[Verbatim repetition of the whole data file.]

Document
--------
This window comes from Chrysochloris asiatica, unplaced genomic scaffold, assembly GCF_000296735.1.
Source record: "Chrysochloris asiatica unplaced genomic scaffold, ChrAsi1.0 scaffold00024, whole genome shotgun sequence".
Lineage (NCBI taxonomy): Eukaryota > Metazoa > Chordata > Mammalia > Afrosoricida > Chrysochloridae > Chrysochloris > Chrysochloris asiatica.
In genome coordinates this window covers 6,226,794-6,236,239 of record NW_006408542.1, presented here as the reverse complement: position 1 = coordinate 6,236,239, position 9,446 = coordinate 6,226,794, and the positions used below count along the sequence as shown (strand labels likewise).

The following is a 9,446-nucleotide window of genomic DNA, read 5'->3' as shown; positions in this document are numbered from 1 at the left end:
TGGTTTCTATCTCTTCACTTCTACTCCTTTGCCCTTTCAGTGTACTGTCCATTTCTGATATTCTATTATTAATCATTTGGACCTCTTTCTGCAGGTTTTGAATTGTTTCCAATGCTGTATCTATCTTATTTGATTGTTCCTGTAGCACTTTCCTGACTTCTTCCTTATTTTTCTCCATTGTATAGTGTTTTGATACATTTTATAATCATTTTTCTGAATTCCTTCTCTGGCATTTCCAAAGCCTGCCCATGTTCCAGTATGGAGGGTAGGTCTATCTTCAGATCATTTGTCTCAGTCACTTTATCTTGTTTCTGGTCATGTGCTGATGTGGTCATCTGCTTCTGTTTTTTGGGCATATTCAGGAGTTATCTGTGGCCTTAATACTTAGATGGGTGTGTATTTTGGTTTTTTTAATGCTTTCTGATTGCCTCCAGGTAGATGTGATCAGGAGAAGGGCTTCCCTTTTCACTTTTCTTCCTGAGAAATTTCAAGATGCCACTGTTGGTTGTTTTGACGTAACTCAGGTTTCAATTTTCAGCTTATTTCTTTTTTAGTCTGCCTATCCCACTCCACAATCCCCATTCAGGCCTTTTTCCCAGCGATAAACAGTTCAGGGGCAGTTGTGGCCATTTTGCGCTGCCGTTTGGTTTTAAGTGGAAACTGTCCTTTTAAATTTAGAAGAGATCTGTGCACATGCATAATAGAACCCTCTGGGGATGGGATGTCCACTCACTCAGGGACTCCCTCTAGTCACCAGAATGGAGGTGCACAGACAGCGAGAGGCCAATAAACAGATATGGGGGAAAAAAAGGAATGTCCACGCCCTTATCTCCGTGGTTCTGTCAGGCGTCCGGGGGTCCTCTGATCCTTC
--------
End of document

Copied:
This window comes from Chrysochloris asiatica, unplaced genomic scaffold, assembly GCF_000296735.1.
Source record: "Chrysochloris asiatica unplaced genomic scaffold, ChrAsi1.0 scaffold00024, whole genome shotgun sequence".
Lineage (NCBI taxonomy): Eukaryota > Metazoa > Chordata > Mammalia > Afrosoricida > Chrysochloridae > Chrysochloris > Chrysochloris asiatica.
In genome coordinates this window covers 6,226,794-6,236,239 of record NW_006408542.1, presented here as the reverse complement: position 1 = coordinate 6,236,239, position 9,446 = coordinate 6,226,794, and the positions used below count along the sequence as shown (strand labels likewise).

The following is a 9,446-nucleotide window of genomic DNA, read 5'->3' as shown; positions in this document are numbered from 1 at the left end:
TGGTTTCTATCTCTTCACTTCTACTCCTTTGCCCTTTCAGTGTACTGTCCATTTCTGATATTCTATTATTAATCATTTGGACCTCTTTCTGCAGGTTTTGAATTGTTTCCAATGCTGTATCTATCTTATTTGATTGTTCCTGTAGCACTTTCCTGACTTCTTCCTTATTTTTCTCCATTGTATAGTGTTTTGATACATTTTATAATCATTTTTCTGAATTCCTTCTCTGGCATTTCCAAAGCCTGCCCATGTTCCAGTATGGAGGGTAGGTCTATCTTCAGATCATTTGTCTCAGTCACTTTATCTTGTTTCTGGTCATGTGCTGATGTGGTCATCTGCTTCTGTTTTTTGGGCATATTCAGGAGTTATCTGTGGCCTTAATACTTAGATGGGTGTGTATTTTGGTTTTTTTAATGCTTTCTGATTGCCTCCAGGTAGATGTGATCAGGAGAAGGGCTTCCCTTTTCACTTTTCTTCCTGAGAAATTTCAAGATGCCACTGTTGGTTGTTTTGACGTAACTCAGGTTTCAATTTTCAGCTTATTTCTTTTTTAGTCTGCCTATCCCACTCCACAATCCCCATTCAGGCCTTTTTCCCAGCGATAAACAGTTCAGGGGCAGTTGTGGCCATTTTGCGCTGCCGTTTGGTTTTAAGTGGAAACTGTCCTTTTAAATTTAGAAGAGATCTGTGCACATGCATAATAGAACCCTCTGGGGATGGGATGTCCACTCACTCAGGGACTCCCTCTAGTCACCAGAATGGAGGTGCACAGACAGCGAGAGGCCAATAAACAGATATGGGGGAAAAAAAGGAATGTCCACGCCCTTATCTCCGTGGTTCTGTCAGGCGTCCGGGGGTCCTCTGATCCTTC